More important than that, however, and a point echoed by everyone who spoke to Geo Week News for this story, was that cities shouldn’t be looking for a tool to shoehorn into their communities, but rather tools offering solutions to specific problems faced by the area. As Dr. Sartipi put it talking about Chattanooga, “we have traffic jams, but we’re not Atlanta or Los Angeles.” In other words, traffic analysis tools weren’t at the top of the list for Chattanooga, but other parts of the country may consider those tools as a bigger priority. Peter Mildon, who co-founded UK-based Viva, a smart city tool provider focused on transportation and infrastructure, echoed those thoughts from the private side of the equation. Mildon notes that when his company was first starting, they specifically targeted cities which have put a priority on moving away from cars and towards pedestrian and bike mobility, as that’s an area on which the company’s tools focus.
Above all else, though, the point to which everyone returned, as alluded to above, was the strong need for productive collaboration between the private and public entities. The process for setting these systems up is often a rocky one, with everyone acknowledging the challenges that are inherent with people coming and going from both sides of the equation. Political leaders enter and leave office while key members of companies leave for new opportunities, so having that strong baseline between each side in place helps guide the partnership through these changes.
That collaboration is also necessary to another crucial piece of the equation: Public buy-in. There’s no denying that there exists some level of skepticism within the public about tech companies being involved in day-to-day life, especially around data collection. Companies like Seoul Robotics and Viva develop tools that specifically do not collect this data - this is one of the potential advantages of lidar-based systems instead of, or alongside, camera-based ones - and it’s important that the public entities make clear that data collection needs to be transparent, and that representatives from these companies can clearly explain and prove that to the public on a consistent basis. Similarly, Dr. Sartipi notes the importance of multi-disciplinary collaboration within entities, especially when speaking with the public. She notes that, with her computer science background, she may not be the best person to clearly explain these concepts to the broader public, so CUIP pulls in team members from social sciences who can more easily convey this information to large, diverse groups.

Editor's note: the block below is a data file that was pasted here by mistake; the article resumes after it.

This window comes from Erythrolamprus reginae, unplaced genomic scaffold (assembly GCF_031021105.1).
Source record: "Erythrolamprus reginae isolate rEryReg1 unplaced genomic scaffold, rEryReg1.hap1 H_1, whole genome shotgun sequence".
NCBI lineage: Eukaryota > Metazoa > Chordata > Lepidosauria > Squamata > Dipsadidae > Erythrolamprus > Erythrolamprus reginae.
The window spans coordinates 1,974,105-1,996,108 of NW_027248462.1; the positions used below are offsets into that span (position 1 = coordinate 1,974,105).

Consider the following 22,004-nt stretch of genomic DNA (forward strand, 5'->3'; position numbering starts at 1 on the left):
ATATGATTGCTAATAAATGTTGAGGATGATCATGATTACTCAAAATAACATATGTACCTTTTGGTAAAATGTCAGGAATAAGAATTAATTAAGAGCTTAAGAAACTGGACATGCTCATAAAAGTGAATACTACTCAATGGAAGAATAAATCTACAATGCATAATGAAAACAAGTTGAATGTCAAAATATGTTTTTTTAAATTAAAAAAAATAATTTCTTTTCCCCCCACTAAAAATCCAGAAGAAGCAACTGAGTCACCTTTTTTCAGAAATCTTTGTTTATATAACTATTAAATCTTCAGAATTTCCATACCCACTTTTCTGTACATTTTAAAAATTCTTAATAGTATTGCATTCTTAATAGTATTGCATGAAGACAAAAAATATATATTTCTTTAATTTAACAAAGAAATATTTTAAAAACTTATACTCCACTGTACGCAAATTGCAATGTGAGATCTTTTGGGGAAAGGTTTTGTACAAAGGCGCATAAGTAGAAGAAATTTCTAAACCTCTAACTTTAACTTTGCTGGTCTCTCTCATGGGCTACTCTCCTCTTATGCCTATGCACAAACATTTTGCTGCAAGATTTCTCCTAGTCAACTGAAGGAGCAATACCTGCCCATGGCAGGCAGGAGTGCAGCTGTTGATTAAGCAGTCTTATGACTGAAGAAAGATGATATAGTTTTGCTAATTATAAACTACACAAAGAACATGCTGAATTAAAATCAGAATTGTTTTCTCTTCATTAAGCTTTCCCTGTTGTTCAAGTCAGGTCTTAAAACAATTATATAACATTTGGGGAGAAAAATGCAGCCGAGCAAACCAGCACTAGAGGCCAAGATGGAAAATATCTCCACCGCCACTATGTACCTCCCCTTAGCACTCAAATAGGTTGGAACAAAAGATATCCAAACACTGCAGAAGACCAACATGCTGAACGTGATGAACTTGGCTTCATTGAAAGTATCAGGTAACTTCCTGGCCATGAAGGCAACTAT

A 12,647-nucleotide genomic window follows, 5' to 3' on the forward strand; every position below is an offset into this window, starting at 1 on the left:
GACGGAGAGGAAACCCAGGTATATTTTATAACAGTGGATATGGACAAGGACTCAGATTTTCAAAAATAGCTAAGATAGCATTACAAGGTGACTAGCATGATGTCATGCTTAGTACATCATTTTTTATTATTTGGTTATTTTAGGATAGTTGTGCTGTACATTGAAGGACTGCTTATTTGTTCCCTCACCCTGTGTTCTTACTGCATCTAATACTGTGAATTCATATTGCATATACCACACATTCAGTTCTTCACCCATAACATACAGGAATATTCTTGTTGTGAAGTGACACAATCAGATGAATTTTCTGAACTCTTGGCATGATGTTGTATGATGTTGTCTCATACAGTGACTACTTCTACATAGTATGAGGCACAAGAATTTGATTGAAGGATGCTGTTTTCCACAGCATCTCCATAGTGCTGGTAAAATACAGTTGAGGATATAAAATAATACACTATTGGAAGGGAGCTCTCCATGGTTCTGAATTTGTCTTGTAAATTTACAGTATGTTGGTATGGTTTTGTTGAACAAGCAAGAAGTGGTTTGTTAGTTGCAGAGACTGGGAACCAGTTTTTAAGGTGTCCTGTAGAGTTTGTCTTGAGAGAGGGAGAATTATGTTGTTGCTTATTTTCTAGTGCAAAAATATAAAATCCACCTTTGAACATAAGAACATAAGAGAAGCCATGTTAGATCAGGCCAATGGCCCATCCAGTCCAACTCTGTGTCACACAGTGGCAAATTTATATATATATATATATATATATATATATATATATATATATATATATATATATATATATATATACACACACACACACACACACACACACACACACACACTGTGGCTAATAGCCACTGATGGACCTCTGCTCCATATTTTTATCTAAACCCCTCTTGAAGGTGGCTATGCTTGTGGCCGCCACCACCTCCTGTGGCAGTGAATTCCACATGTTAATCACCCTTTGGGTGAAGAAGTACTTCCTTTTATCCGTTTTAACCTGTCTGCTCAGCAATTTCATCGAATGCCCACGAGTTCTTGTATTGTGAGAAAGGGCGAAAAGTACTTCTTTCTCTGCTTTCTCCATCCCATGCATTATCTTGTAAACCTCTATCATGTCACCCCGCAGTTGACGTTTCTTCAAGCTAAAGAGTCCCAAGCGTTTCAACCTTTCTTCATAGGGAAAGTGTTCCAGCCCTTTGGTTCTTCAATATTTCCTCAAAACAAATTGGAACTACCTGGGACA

It’s fair to expect more rapid development of these smart city systems in the coming years as 3D perception and IoT technology improves, especially with increased focus on sustainability goals around the world since many of these tools complement that work. Companies are aware of this growth, too, with Muller noting that working with university students is a smart strategy for companies in this field as they can start to develop these key relationships early ahead of the expected surge, a strategy also called out by Dr. Sartipi.
That said, no one should expect the road to functional smart cities to be an easy one, as barriers exist every step of the way, particularly in the United States where companies work through a less centralized set of standards compared to places like Europe and Asia. But with a strong foundational partnership in place, a city looking for solutions to existing problems rather than just exciting technology, and a private company willing work arm-in-arm with all levels of government, the benefits can make that long road well worth it. Chattanooga has come a long way in the 54 years since that Walter Cronkite broadcast, and other cities can look to that as an example of how open minds and innovation can open the door to similar strides.